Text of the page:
Crossing the River

When the United States was a young nation, rivers aided travelers and commerce. They were important routes to move people and goods – either raw, natural resources or later on, manufactured products.

As time and technology moved along the rivers became obstacles as well as trails.

Highways could ford a small stream. If it wasn’t running in spring flood. But larger bodies of water needed bridges. Yes, bridges have been built for centuries. Some of the old, stone structures are beautiful as well as practical.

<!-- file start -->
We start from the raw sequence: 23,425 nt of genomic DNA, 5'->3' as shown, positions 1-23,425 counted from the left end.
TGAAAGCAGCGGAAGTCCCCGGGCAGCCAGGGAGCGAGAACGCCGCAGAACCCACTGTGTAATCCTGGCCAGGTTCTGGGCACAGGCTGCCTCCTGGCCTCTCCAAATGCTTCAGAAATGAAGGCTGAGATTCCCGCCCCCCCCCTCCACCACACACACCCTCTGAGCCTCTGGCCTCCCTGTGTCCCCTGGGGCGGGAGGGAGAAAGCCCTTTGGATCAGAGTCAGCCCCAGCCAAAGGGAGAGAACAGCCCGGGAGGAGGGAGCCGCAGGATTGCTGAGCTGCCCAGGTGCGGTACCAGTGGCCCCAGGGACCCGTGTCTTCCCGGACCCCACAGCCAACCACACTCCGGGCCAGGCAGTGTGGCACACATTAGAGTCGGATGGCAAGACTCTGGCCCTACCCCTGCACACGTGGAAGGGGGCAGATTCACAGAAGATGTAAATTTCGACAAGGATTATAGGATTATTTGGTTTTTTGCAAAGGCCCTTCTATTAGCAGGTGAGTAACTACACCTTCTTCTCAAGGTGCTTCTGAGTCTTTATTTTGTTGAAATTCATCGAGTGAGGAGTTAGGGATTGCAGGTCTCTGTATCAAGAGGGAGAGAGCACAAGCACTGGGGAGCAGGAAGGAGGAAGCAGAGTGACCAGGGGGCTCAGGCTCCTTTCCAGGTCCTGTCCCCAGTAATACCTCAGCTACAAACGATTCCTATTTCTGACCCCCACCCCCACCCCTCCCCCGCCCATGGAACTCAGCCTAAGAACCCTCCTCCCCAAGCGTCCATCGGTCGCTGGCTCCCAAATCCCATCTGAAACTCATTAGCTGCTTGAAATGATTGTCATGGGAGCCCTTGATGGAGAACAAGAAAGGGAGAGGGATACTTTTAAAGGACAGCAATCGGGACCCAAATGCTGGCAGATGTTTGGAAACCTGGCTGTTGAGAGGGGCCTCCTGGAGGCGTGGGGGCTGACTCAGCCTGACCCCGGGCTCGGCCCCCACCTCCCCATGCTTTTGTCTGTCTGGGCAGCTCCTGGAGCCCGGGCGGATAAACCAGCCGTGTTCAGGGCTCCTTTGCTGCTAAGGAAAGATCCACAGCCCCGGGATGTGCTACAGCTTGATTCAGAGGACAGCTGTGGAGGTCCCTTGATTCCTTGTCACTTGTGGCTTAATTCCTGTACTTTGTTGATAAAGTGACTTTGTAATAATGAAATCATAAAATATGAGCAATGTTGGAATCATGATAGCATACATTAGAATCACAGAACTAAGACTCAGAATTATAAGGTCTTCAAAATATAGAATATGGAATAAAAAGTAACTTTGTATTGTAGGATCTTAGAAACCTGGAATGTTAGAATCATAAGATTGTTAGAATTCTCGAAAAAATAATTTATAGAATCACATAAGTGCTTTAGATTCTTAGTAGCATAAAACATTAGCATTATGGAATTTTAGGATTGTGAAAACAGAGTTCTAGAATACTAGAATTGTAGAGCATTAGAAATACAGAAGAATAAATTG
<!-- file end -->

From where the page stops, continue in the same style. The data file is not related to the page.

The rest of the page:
But a new, growing nation needed more and more bridges to move more and more products on railroads and highways. Cities grew along rivers and begged for connection to the other side. Boats and barges using the waterways demanded unimpeded passage.

My hat’s off to the engineers of the bridges in the USA. Working within all sorts of restraints of time, space, and resources they have managed to give us routes, and alternate routes, to pass safely from one side of the river to the other.

Double deck highway bridge across the Ohio River.

Double deck highway bridge across the Ohio River.

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